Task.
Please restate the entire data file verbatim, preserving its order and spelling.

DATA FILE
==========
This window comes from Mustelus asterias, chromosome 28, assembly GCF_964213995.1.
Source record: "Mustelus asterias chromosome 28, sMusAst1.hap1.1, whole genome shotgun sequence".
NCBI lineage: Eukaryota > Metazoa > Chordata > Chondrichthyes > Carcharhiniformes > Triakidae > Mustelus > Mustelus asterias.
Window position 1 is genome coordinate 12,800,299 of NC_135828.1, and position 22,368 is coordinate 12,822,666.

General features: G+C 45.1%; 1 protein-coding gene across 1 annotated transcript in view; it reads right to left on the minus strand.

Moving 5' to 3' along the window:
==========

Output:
This window comes from Mustelus asterias, chromosome 28, assembly GCF_964213995.1.
Source record: "Mustelus asterias chromosome 28, sMusAst1.hap1.1, whole genome shotgun sequence".
NCBI lineage: Eukaryota > Metazoa > Chordata > Chondrichthyes > Carcharhiniformes > Triakidae > Mustelus > Mustelus asterias.
Window position 1 is genome coordinate 12,800,299 of NC_135828.1, and position 22,368 is coordinate 12,822,666.

General features: G+C 45.1%; 1 protein-coding gene across 1 annotated transcript in view; it reads right to left on the minus strand.

Moving 5' to 3' along the window: